over time the End caps changed to black. BUT the need for DX coding came in, and so newer designs came out with the Crimped end caps, and lithographed body having a bar code and the alll important film speed contacts.
The spanish firm AP Photoplast sold a version of the old AGFA/Ilford cassette just for bulk loading, but the quality has gone downhill, and I gather the tooling that they were made on has worn out. Freesyile had had the AP cassettes under there ARISTA brand on clearnace for a while and only the ASA100 DX version was left.
I don't know if AP made these or they actually came from AGFA. I am sure Simon will not be in a position to comment on where Ilford has been getting their cassettes. (I recall a distributor rep answering a quiry when the crimped cassettes came out mentioning that Ilford actually bought their cassettes from Agfa. but I am not sure if that was refering to the old style or the crimp style)
The Ilford cassettes of 50 years ago were MAGNIFICENT. I only ever had a couple of them, and one of those got away from me. The end caps were Drawn Aluminum. the cassette body was also thin aluminum and fully feft lined. the end caps were held on by the paper label which you could cut with your finger nail to remove the caps. Since the caps overlaped the body by about a 1/4 inch they would be imposible to DX code.
Those old Ilford casettes:
70mm cassettes look more like blown-up Karat/Rapid cassettes, except for their holes for the spool drive.
By the way: did Ilford ever offer their films in Rapid cassettes?
This is good news. Thanks to Ilford for continuing to show their strong interest in this medium.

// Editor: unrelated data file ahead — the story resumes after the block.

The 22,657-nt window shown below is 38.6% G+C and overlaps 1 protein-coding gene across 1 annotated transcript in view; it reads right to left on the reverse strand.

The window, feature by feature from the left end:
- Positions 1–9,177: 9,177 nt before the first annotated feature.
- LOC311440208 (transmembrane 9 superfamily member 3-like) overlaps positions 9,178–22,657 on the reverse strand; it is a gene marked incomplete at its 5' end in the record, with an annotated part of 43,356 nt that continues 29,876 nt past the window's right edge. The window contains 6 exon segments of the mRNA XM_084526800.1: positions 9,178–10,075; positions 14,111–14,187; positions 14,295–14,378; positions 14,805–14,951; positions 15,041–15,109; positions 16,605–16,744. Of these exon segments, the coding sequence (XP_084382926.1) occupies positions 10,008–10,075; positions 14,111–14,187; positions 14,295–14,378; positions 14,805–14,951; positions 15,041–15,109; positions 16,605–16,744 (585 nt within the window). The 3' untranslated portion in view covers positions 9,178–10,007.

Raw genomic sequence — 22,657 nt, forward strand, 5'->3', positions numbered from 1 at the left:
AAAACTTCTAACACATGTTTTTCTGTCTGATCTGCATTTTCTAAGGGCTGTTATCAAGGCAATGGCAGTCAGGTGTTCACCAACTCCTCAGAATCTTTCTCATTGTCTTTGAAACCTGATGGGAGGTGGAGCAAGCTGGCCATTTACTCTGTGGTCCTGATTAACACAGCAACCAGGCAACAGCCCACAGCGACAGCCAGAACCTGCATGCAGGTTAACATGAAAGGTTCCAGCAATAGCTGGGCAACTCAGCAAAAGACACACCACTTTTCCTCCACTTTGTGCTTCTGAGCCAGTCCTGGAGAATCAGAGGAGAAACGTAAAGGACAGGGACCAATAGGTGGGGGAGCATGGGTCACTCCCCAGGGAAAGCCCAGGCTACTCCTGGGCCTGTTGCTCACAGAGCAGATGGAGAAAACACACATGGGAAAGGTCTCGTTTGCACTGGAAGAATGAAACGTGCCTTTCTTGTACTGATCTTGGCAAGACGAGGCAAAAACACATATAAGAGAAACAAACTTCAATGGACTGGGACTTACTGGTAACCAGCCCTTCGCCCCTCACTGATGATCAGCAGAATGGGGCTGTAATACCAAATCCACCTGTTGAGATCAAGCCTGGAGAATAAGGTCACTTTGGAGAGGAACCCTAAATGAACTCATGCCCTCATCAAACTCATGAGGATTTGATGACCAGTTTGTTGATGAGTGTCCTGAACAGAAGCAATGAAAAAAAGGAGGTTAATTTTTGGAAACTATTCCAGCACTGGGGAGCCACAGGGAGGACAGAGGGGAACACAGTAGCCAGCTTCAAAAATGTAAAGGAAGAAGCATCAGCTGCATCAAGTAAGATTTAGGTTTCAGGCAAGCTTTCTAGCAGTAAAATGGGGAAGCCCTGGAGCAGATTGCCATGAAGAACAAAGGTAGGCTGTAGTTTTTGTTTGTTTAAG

I love the films you guys make. As long as I have film cameras and a finger to hit the shutter button, I will use Ilford film.
Here's a link to a Pop Photo article that might be the new Ilford product, called the Ilford Obscura Pure Pinhole Camera:
It appears to use a magnetic lock on the shutter (the two white dots?), but I can't tell from the brief article if it takes standard film holders or is loaded as a one-shot camera in a changing bag. There's an interesting flange on the back that looks to me like it opens up like a box. Viewing lines or dots would have been helpful on the sides or top, as an aid in composition; perhaps the final design will include them. Hopefully more info will come out soon.
Update: the original release was reported by ephotozine, here:
According to the article, the camera will feature:
87mm focal length
Magnetic lock design
Front rotates for left or right hand use
Holds paper in position for white border
0.3mm chemical etched pinhole
Tripod converter bush
Can be used with 4x5 film or paper
So, it appears to be a one-shot camera that holds the film or paper along its edge, creating in the process a white border. The rotating front is interesting, too. Expected retail price, according to the article, is £69, which sounds very affordable. Exciting times for commercial pinhole cameras.
Update: Here's the brief mention of the product on Ilford's website:
Can we ditch the DX coding and have the better (and reusable!) cassette design? I don't even know anyone who sets ISO with DX anyway.
Heck, who shoots at box speed?